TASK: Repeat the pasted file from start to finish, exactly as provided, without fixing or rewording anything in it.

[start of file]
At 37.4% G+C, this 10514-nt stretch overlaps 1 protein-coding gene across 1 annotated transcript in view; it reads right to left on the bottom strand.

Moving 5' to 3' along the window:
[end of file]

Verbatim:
At 37.4% G+C, this 10514-nt stretch overlaps 1 protein-coding gene across 1 annotated transcript in view; it reads right to left on the bottom strand.

Moving 5' to 3' along the window: